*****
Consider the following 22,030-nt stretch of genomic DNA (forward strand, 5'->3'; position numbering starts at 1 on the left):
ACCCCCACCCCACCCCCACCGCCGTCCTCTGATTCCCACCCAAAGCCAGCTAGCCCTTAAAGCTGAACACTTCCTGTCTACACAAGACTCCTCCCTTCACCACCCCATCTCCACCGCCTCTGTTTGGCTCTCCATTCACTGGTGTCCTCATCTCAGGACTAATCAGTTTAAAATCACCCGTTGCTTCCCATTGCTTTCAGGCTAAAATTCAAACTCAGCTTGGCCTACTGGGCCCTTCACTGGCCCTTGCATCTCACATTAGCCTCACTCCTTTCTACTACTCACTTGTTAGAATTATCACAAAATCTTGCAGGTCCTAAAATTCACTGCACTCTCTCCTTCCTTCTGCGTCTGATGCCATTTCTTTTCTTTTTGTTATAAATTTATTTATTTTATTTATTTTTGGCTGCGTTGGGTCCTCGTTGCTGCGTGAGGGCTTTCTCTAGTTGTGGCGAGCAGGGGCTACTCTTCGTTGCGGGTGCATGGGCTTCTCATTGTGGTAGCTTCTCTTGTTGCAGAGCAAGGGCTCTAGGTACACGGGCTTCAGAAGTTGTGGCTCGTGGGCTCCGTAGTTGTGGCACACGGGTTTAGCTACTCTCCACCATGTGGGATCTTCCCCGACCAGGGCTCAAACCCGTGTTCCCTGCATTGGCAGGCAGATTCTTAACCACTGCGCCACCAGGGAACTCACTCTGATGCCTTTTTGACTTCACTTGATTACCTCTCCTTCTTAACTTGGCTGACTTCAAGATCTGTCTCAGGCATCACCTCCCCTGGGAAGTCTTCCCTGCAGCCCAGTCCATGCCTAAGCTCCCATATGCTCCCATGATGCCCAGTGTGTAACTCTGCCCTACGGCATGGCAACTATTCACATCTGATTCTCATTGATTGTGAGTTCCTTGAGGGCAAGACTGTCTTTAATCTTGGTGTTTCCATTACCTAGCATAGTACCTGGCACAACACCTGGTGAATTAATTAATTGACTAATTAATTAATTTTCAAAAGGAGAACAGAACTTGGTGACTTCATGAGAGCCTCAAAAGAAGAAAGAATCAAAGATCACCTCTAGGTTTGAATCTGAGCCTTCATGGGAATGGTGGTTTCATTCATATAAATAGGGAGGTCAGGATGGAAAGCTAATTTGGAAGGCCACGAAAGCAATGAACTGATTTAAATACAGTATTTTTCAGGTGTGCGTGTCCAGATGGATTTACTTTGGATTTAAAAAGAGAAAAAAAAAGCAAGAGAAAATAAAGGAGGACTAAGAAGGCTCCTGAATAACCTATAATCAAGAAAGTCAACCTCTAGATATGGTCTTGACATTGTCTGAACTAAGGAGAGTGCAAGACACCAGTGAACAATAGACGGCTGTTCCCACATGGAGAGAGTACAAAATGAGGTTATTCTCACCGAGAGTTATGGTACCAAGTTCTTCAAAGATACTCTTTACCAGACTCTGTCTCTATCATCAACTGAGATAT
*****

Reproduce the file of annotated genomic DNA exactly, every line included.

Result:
Consider the following 22,030-nt stretch of genomic DNA (forward strand, 5'->3'; position numbering starts at 1 on the left):
ACCCCCACCCCACCCCCACCGCCGTCCTCTGATTCCCACCCAAAGCCAGCTAGCCCTTAAAGCTGAACACTTCCTGTCTACACAAGACTCCTCCCTTCACCACCCCATCTCCACCGCCTCTGTTTGGCTCTCCATTCACTGGTGTCCTCATCTCAGGACTAATCAGTTTAAAATCACCCGTTGCTTCCCATTGCTTTCAGGCTAAAATTCAAACTCAGCTTGGCCTACTGGGCCCTTCACTGGCCCTTGCATCTCACATTAGCCTCACTCCTTTCTACTACTCACTTGTTAGAATTATCACAAAATCTTGCAGGTCCTAAAATTCACTGCACTCTCTCCTTCCTTCTGCGTCTGATGCCATTTCTTTTCTTTTTGTTATAAATTTATTTATTTTATTTATTTTTGGCTGCGTTGGGTCCTCGTTGCTGCGTGAGGGCTTTCTCTAGTTGTGGCGAGCAGGGGCTACTCTTCGTTGCGGGTGCATGGGCTTCTCATTGTGGTAGCTTCTCTTGTTGCAGAGCAAGGGCTCTAGGTACACGGGCTTCAGAAGTTGTGGCTCGTGGGCTCCGTAGTTGTGGCACACGGGTTTAGCTACTCTCCACCATGTGGGATCTTCCCCGACCAGGGCTCAAACCCGTGTTCCCTGCATTGGCAGGCAGATTCTTAACCACTGCGCCACCAGGGAACTCACTCTGATGCCTTTTTGACTTCACTTGATTACCTCTCCTTCTTAACTTGGCTGACTTCAAGATCTGTCTCAGGCATCACCTCCCCTGGGAAGTCTTCCCTGCAGCCCAGTCCATGCCTAAGCTCCCATATGCTCCCATGATGCCCAGTGTGTAACTCTGCCCTACGGCATGGCAACTATTCACATCTGATTCTCATTGATTGTGAGTTCCTTGAGGGCAAGACTGTCTTTAATCTTGGTGTTTCCATTACCTAGCATAGTACCTGGCACAACACCTGGTGAATTAATTAATTGACTAATTAATTAATTTTCAAAAGGAGAACAGAACTTGGTGACTTCATGAGAGCCTCAAAAGAAGAAAGAATCAAAGATCACCTCTAGGTTTGAATCTGAGCCTTCATGGGAATGGTGGTTTCATTCATATAAATAGGGAGGTCAGGATGGAAAGCTAATTTGGAAGGCCACGAAAGCAATGAACTGATTTAAATACAGTATTTTTCAGGTGTGCGTGTCCAGATGGATTTACTTTGGATTTAAAAAGAGAAAAAAAAAGCAAGAGAAAATAAAGGAGGACTAAGAAGGCTCCTGAATAACCTATAATCAAGAAAGTCAACCTCTAGATATGGTCTTGACATTGTCTGAACTAAGGAGAGTGCAAGACACCAGTGAACAATAGACGGCTGTTCCCACATGGAGAGAGTACAAAATGAGGTTATTCTCACCGAGAGTTATGGTACCAAGTTCTTCAAAGATACTCTTTACCAGACTCTGTCTCTATCATCAACTGAGATAT